a doctor looking at an x-ray of the spine

Oncology Massage (Medical Massage)

This massage style is for those who have been newly diagnosed, are currently in treatment, or anywhere from 1 day to 25 years out. Experience an open, caring, do no harm massage in a home, hospital environment, or my studio. Also available for caregivers must take care of themselves to give so much to others.

Studies have found that clients currently being treated with chemotherapy, or radiation, sleep better, have more energy, and don’t feel as nauseous, when adding massage to their regimen of self-care.

Rates vary, please call to discuss your individual situation.

What is an Oncology Massage?

An Oncology Massage is a client-specific, customized massage session, designed to meet the changing and unique needs of someone in treatment for cancer or with a history of cancer treatment. A massage plan is set, and generally revolves around the side effects of both short and long term chemotherapy, radiation and surgery. 

An oncology massage can only be done by a massage therapist who has received training in cancer and cancer treatment. The training revolves mainly on cancer and less on massage. 

When you receive an Oncology Massage, you are getting traditional, and established massage therapy techniques, that have been adapted to your unique health situation. The changes that may be made to a massage that make it an Oncology Massage, fall under any number of categories, but typically are related to the length of the massage session, the amount of pressure, the position of the patient, and the areas of specific concerns. The concerns for example: mediports, bone metastases, or skin reactions to treatment. 

Is an Oncology Massage safe for patients?

The plain answer is yes. Prior to knowing your specific situation, a trained massage therapist, one who has received the appropriate oncology massage training, can provide a safe and effective massage for any person, at any stage of his or her cancer journey, whether that be during and/or after treatment, in remission, cured or at the end of their life. 

Understanding what is involved in an Oncology Massage, is understanding how we define what a basic “massage” is. Some people think of a massage as a solely painful process, with which to alleviate pain; believing that it has to hurt to be effective, that discomfort is a necessity in order to heal. Some believe that it can only be done after an injury or surgery.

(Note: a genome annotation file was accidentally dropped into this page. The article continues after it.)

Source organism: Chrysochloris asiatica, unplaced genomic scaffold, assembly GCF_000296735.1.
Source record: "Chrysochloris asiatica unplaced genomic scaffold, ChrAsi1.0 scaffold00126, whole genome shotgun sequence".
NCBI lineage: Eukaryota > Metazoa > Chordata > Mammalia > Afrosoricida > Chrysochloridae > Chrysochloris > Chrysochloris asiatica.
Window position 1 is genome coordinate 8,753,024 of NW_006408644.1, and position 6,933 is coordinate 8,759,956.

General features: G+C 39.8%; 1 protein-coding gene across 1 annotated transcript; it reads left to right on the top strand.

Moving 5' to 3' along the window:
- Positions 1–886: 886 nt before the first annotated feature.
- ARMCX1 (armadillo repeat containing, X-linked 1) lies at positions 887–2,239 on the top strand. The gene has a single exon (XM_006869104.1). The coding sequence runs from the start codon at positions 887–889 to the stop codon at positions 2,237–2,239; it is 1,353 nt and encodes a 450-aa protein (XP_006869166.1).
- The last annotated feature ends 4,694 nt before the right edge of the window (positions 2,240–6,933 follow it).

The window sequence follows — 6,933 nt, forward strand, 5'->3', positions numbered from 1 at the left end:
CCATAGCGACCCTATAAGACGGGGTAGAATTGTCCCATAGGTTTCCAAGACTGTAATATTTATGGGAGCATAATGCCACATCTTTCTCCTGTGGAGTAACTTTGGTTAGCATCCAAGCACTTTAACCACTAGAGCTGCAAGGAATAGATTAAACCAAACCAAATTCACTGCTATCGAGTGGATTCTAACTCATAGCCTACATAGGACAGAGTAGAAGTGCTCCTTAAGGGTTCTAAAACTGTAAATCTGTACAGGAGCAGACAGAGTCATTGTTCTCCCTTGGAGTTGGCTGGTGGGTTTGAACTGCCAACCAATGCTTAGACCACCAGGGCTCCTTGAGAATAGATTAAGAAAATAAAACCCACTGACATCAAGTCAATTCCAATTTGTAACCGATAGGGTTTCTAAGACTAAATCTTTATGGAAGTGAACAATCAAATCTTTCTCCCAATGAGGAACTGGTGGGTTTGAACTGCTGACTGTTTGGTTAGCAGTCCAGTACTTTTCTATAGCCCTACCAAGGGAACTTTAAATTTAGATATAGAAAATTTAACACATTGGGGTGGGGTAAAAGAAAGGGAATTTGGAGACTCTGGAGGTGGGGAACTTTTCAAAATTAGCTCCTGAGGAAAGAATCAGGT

While during a normal massage, some discomfort may be felt, the overall aim of a massage isn’t to cause pain. In fact, a flat definition of a massage is the manipulation of tissues, by rubbing, kneading, and/or tapping with the hand or instrument, for relaxation or for therapeutic purposes. 

When an Oncology Massage is spoken about in the massage community, it can mean anything from a normal massage, involving all of the client’s body to a very light, simple touch, which is intended to help a person reconnect with his or her body, to promote healing. 

By clarifying the definition, and purpose of the Oncology Massage, we can safely say that it is safe for you/your patient.

Oncology Massage training, addresses the full spectrum of cancer related issues, such as: the physical consequences of cancer, the side effects of various treatments, and the psycho-social and emotional considerations of the patient. Which gives the massage therapist a better understanding of you/your patients needs, and giving them the ability to adapt and cater specific techniques to better serve. 

What are the benefits of an Oncology Massage?

Patients and their caregivers have reported many positive changes following a massage, from general relaxation to pain reduction, but there are many general benefits beyond these. 

General benefits include: deep relaxation, reduced stress, improved sleep, eased and/or decreased constipation, increased alertness, mental clarity, reduced anxiety, less nausea, and reduced pain.

The benefits following surgery are: reduced anxiety in advance of surgery, easier recovery from anesthesia, reduced post surgical pain, improved mobility, improved appearance of surgical scars, reduced swelling, improved range of motion, and easier adaptation to implants and expanders.

The benefits following chemotherapy and radiation are: reduced anxiety in advance of and during treatment, reduced post treatment fatigue, improved appetite, improved peripheral neuropathy.

The emotional benefits are: decreased anxiety, decreased depression, increased feelings of well being, being pleasantly distracted, improved body self image, restored hope, and satisfaction in the overall healing process.

Potential benefits include: vital organ support, immune support, detoxification, psychological support, decreased edema and lymphedema, improved sleep, stimulates faster wound healing, relief from touch deprivation, increases circulation, increases range of motion, stimulates the nervous system, and encourages deeper respiration.

Seeing a positive list of benefits that can only aid a patient going through a very difficult time, can only persuade those on the fence to get an Oncology Massage. 

Can I get an Oncology Massage if I am going through Chemotherapy?

The simple answer is yes. Please note, patients undergoing chemotherapy may have a decrease in red and white blood cells, so with a deep tissue/strong pressure massage, there is a risk of bruising. An Oncology Massage utilizes a more gentler touch. This is why it is of vital importance to explain in detail with your therapist, exactly what treatments you are going through.